Pension obligation bonds don’t look like a good solution to Evanston’s public safety pension problem.
That was the tentative conclusion Wednesday of members of the city’s blue ribbon committee studying the city’s pension funding shortfall.
Committee members said the current spread between the interest the city would have to pay on the bonds and the expected return the money would earn from investments by the pension funds isn’t great enough to justify locking in the obligation to pay the bonds.
Committee member Aleksandr Granchalek said the city would probably have to pay 6.125 percent interest on the bonds in today’s market.
The city’s pension actuary has estimated that the pension funds over time will earn 7.25 percent — but actual performance has fallen well short of that level in most recent years.
“My concern is that the spread is very low compared to the risk,” committee member Jim Young said.
Poor earnings results by the funds last year added another $5 million to the city’s $140 million estimated pension funding shortfall in a new report from its pension actuaries.
And while the actuaries decided to stick with the assumption of a 7.25 percent earnings rate, committee member William Testa said that, from comments in the firm’s report, “it’s clear they don’t really feel comfortable about that.”
Committee chair Mark Metz said, “It seems like selling bonds would just shift this debt from one place to another. This arbitrage doesn’t look very good to me.”
Committee member Peter Morris said that while he wouldn’t favor selling pension bonds at the current rates, if the rate spread were larger in the future it might become attractive.
The pension obligation bond solution had been proposed as a possible option by former city finance director Matt Grady before he resigned last year.
The committee members also debated what, if any, other solutions to the pension funding crisis they should recommend.
Member Peter Morris suggested the city needs to try “zero-based budgeting” — examining more closely every aspect of the city’s activities each year rather than its current practice of building each new budget based on continuing what it has done in the past.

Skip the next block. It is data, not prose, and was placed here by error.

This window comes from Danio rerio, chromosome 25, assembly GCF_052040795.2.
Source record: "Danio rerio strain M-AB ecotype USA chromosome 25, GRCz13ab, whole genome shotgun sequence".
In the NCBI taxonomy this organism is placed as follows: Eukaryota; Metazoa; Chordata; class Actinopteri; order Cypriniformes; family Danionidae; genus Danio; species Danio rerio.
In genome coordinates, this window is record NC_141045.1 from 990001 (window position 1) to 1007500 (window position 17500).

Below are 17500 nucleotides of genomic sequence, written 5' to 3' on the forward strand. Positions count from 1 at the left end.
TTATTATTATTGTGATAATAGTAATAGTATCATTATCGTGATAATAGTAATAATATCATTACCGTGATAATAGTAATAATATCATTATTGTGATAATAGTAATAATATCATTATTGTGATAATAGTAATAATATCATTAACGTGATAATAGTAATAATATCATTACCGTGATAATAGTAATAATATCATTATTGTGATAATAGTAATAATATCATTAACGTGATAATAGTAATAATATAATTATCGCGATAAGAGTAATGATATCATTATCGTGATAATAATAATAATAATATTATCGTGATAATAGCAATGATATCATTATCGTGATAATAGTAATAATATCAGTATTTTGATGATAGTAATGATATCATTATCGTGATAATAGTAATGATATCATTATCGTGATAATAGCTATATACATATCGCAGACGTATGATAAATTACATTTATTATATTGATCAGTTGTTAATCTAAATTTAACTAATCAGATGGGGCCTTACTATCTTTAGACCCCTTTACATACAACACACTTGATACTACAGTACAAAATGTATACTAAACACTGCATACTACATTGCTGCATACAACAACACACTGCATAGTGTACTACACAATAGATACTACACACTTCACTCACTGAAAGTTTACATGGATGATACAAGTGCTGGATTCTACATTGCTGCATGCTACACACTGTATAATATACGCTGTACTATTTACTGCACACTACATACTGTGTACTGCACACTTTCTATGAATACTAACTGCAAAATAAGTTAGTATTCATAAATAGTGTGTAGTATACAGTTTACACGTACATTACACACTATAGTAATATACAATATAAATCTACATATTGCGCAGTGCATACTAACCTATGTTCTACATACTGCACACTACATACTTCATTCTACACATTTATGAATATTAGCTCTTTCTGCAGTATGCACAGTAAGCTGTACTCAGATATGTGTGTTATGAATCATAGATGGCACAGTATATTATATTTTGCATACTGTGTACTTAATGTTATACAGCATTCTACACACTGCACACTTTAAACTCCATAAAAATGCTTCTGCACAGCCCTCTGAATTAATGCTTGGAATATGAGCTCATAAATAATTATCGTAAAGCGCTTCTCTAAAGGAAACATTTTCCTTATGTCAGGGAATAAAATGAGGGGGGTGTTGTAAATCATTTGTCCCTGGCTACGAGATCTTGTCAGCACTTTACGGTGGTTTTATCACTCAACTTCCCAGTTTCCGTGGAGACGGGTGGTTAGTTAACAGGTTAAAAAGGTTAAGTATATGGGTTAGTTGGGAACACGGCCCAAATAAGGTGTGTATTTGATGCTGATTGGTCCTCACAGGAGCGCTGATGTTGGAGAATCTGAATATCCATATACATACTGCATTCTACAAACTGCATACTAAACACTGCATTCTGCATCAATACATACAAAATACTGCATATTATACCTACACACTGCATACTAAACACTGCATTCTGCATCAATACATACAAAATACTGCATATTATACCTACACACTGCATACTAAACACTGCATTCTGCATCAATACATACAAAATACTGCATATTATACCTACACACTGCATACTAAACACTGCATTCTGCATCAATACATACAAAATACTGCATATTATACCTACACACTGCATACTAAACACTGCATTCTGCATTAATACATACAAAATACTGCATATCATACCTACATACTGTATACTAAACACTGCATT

He also suggested that the city might be able to stretch out repayment schedules for its existing bond debt and could try to extract higher payments for the water it sells to other municipalities.
Testa suggested that additional development downtown, especially on city-owned parking lots, could generate additional revenue for the city.
Young suggested considering selling or leasing certain city assets, like its parking garages, to raise additional revenue.
Metz said the way the city has been doing business may have to fundamentally change. “They just can’t keep spending money they don’t have. Some things need to be cut,” he said.
But member Gerald Gordon said the city had raised property taxes over 7 percent this year and “there’s been no uproar, no marching on city hall.”
“On the day the budget was passed, hardly anybody was there except those people who wanted to be sure social services weren’t cut and the branch libraries weren’t cut,” Gordon said.
The committee is scheduled to meet again at 7 p.m. on Wednesday, July 23, at the Civic Center.